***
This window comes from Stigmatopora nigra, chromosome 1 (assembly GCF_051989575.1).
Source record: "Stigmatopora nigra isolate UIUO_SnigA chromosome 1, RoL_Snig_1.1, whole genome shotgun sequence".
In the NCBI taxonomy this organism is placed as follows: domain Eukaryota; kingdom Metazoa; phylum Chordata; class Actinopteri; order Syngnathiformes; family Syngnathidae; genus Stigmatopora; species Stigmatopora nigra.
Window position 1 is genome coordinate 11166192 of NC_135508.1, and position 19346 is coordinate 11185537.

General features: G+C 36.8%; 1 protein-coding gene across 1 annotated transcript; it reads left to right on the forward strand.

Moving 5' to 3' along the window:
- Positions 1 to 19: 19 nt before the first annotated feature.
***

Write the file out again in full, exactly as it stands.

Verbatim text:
This window comes from Stigmatopora nigra, chromosome 1 (assembly GCF_051989575.1).
Source record: "Stigmatopora nigra isolate UIUO_SnigA chromosome 1, RoL_Snig_1.1, whole genome shotgun sequence".
In the NCBI taxonomy this organism is placed as follows: domain Eukaryota; kingdom Metazoa; phylum Chordata; class Actinopteri; order Syngnathiformes; family Syngnathidae; genus Stigmatopora; species Stigmatopora nigra.
Window position 1 is genome coordinate 11166192 of NC_135508.1, and position 19346 is coordinate 11185537.

General features: G+C 36.8%; 1 protein-coding gene across 1 annotated transcript; it reads left to right on the forward strand.

Moving 5' to 3' along the window:
- Positions 1 to 19: 19 nt before the first annotated feature.